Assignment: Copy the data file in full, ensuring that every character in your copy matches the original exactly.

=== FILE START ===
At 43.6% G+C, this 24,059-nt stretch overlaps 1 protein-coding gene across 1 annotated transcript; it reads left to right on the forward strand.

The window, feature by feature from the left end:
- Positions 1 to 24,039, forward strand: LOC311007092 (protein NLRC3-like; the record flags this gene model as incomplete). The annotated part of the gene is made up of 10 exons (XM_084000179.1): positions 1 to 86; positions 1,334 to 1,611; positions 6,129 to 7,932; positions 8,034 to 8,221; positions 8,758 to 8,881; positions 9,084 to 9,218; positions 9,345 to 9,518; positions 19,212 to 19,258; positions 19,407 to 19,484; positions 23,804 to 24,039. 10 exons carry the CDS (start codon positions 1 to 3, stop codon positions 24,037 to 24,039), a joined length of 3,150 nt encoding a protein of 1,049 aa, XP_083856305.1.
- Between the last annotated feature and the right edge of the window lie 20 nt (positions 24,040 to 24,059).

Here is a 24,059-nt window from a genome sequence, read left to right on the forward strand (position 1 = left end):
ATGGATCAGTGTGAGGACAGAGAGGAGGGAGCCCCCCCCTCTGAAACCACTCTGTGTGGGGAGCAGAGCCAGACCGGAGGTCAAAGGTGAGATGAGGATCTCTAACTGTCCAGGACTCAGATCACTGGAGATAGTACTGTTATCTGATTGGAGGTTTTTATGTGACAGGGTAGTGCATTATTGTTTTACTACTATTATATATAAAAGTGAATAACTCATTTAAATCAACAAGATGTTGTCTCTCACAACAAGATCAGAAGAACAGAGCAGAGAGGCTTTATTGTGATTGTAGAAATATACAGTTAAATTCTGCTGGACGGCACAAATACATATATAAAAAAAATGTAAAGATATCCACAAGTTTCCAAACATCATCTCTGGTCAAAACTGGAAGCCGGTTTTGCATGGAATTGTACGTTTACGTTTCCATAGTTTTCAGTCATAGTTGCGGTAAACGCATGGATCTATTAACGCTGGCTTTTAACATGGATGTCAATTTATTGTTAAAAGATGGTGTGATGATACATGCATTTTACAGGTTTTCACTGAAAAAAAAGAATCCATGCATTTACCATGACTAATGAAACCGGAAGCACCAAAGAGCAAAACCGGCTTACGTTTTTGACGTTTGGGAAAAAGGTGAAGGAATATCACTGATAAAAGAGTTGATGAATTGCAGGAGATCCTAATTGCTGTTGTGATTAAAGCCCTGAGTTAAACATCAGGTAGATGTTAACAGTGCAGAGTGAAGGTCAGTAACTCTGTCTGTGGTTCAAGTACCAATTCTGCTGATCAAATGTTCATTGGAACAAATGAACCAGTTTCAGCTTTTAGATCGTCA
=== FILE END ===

At 43.6% G+C, this 24,059-nt stretch overlaps 1 protein-coding gene across 1 annotated transcript; it reads left to right on the forward strand.

The window, feature by feature from the left end:
- Positions 1 to 24,039, forward strand: LOC311007092 (protein NLRC3-like; the record flags this gene model as incomplete). The annotated part of the gene is made up of 10 exons (XM_084000179.1): positions 1 to 86; positions 1,334 to 1,611; positions 6,129 to 7,932; positions 8,034 to 8,221; positions 8,758 to 8,881; positions 9,084 to 9,218; positions 9,345 to 9,518; positions 19,212 to 19,258; positions 19,407 to 19,484; positions 23,804 to 24,039. 10 exons carry the CDS (start codon positions 1 to 3, stop codon positions 24,037 to 24,039), a joined length of 3,150 nt encoding a protein of 1,049 aa, XP_083856305.1.
- Between the last annotated feature and the right edge of the window lie 20 nt (positions 24,040 to 24,059).

Here is a 24,059-nt window from a genome sequence, read left to right on the forward strand (position 1 = left end):
ATGGATCAGTGTGAGGACAGAGAGGAGGGAGCCCCCCCCTCTGAAACCACTCTGTGTGGGGAGCAGAGCCAGACCGGAGGTCAAAGGTGAGATGAGGATCTCTAACTGTCCAGGACTCAGATCACTGGAGATAGTACTGTTATCTGATTGGAGGTTTTTATGTGACAGGGTAGTGCATTATTGTTTTACTACTATTATATATAAAAGTGAATAACTCATTTAAATCAACAAGATGTTGTCTCTCACAACAAGATCAGAAGAACAGAGCAGAGAGGCTTTATTGTGATTGTAGAAATATACAGTTAAATTCTGCTGGACGGCACAAATACATATATAAAAAAAATGTAAAGATATCCACAAGTTTCCAAACATCATCTCTGGTCAAAACTGGAAGCCGGTTTTGCATGGAATTGTACGTTTACGTTTCCATAGTTTTCAGTCATAGTTGCGGTAAACGCATGGATCTATTAACGCTGGCTTTTAACATGGATGTCAATTTATTGTTAAAAGATGGTGTGATGATACATGCATTTTACAGGTTTTCACTGAAAAAAAAGAATCCATGCATTTACCATGACTAATGAAACCGGAAGCACCAAAGAGCAAAACCGGCTTACGTTTTTGACGTTTGGGAAAAAGGTGAAGGAATATCACTGATAAAAGAGTTGATGAATTGCAGGAGATCCTAATTGCTGTTGTGATTAAAGCCCTGAGTTAAACATCAGGTAGATGTTAACAGTGCAGAGTGAAGGTCAGTAACTCTGTCTGTGGTTCAAGTACCAATTCTGCTGATCAAATGTTCATTGGAACAAATGAACCAGTTTCAGCTTTTAGATCGTCA